A new columbarium has opened at Arlington National Cemetery, just in time for Memorial Day.
Columbarium Court No. 9, as it’s called, has more than 20,000 niches for U.S. military veterans and their families. Each niche in the two-acre columbarium has space for 3-4 urns. The project cost $15.6 million and began in January 2012.
A dedication ceremony was held for the columbarium earlier this month. The ceremony included the burial of the unclaimed remains of six war veterans from the Civil War, the Vietnam War and World Wars I and II.
Columbarium Court No. 9 is 2.5 times bigger than the cemetery’s next-largest columbarium. Rockville-based contractor Forrester Construction, which built the new facility, described its construction in a press release.
This project, awarded to Forrester by the US Army Corps of Engineers, required near perfect quality and pristine finishes ensuring longevity and suitability in the greenscape of Arlington National Cemetery. It involved significant grading, landscaping, environmental management and installation of decorative and commemorative stonework, including flagstone walkways.
Columbarium Court No. 9 is nearly the length of two football fields at 116-feet wide, 11-feet tall and 540-feet long. The foundation of the structure is auger cast piles ranging in depth from 15 to 25 feet. More than 6,000 cubic yards of poured-in-place concrete clad with limestone and granite was used to build the structure. The project features interior and exterior landscaping with a central water fountain, new irrigation and underground electrical systems and storm water management.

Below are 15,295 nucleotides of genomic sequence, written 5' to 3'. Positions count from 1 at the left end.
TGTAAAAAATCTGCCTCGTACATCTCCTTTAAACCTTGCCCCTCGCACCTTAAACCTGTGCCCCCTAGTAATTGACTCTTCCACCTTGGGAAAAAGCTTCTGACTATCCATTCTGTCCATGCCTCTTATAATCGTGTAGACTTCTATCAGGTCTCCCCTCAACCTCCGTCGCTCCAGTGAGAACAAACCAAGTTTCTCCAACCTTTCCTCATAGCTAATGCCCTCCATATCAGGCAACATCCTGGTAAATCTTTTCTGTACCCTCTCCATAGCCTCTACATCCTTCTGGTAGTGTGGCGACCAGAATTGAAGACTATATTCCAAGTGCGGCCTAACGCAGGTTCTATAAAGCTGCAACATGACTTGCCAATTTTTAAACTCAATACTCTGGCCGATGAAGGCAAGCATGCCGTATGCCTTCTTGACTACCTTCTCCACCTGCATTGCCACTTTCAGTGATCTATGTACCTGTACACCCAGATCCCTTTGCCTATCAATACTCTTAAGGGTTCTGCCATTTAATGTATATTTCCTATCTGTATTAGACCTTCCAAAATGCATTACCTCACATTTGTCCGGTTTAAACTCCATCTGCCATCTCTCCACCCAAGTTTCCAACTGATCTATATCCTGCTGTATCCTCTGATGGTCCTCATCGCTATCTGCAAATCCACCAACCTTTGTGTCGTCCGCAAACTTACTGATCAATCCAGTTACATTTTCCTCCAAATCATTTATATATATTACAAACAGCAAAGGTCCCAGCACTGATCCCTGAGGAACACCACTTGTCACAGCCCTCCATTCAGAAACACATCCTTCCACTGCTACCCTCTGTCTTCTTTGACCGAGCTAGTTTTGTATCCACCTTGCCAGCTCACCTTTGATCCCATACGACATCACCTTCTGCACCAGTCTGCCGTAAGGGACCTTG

The project was completed three months ahead of schedule and, according to Forrester, under budget.
The columbarium will help extend Arlington National Cemetery’s effective life as a final resting place for the country’s war dead. While the cemetery will always remain open to the public, it will eventually run out of space for new burials.
“Without the Columbarium Court No. 9 expansion, Arlington National Cemetery would have run out of niche space in 2016,” said Kathryn A. Condon, executive director of Army National Military Cemeteries. “By adding more than 20,000 niche spaces for our veterans and their families, Columbarium Court No. 9 is extending the life of the cemetery for years to come.”
Some local residents are fighting another effort to add new burial spaces at the cemetery. Arlington National Cemetery’s Millennium Project will include a new columbarium and additional in-ground burial spaces — for up to 30,000 military veterans and their families — but will also result in the loss of about 800 older trees.
Photos courtesy Forrester Construction and U.S. Army
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